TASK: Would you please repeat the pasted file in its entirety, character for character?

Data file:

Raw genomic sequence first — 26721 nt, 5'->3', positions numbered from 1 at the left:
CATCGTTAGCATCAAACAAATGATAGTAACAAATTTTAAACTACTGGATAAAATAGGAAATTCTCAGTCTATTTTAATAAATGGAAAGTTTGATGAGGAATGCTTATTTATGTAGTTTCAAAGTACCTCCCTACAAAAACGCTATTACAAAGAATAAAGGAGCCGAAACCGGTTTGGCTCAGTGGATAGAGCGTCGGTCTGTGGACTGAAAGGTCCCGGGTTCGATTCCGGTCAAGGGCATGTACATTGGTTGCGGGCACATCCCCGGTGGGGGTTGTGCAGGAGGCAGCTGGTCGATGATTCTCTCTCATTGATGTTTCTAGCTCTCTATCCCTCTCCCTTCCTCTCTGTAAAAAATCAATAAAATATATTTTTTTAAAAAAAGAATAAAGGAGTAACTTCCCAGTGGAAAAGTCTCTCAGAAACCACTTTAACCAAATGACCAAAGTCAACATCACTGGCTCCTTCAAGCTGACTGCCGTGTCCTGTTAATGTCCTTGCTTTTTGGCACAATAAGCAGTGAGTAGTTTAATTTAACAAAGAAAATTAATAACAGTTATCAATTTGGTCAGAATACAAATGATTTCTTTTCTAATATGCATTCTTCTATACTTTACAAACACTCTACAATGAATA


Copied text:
Raw genomic sequence first — 26721 nt, 5'->3', positions numbered from 1 at the left:
CATCGTTAGCATCAAACAAATGATAGTAACAAATTTTAAACTACTGGATAAAATAGGAAATTCTCAGTCTATTTTAATAAATGGAAAGTTTGATGAGGAATGCTTATTTATGTAGTTTCAAAGTACCTCCCTACAAAAACGCTATTACAAAGAATAAAGGAGCCGAAACCGGTTTGGCTCAGTGGATAGAGCGTCGGTCTGTGGACTGAAAGGTCCCGGGTTCGATTCCGGTCAAGGGCATGTACATTGGTTGCGGGCACATCCCCGGTGGGGGTTGTGCAGGAGGCAGCTGGTCGATGATTCTCTCTCATTGATGTTTCTAGCTCTCTATCCCTCTCCCTTCCTCTCTGTAAAAAATCAATAAAATATATTTTTTTAAAAAAAGAATAAAGGAGTAACTTCCCAGTGGAAAAGTCTCTCAGAAACCACTTTAACCAAATGACCAAAGTCAACATCACTGGCTCCTTCAAGCTGACTGCCGTGTCCTGTTAATGTCCTTGCTTTTTGGCACAATAAGCAGTGAGTAGTTTAATTTAACAAAGAAAATTAATAACAGTTATCAATTTGGTCAGAATACAAATGATTTCTTTTCTAATATGCATTCTTCTATACTTTACAAACACTCTACAATGAATA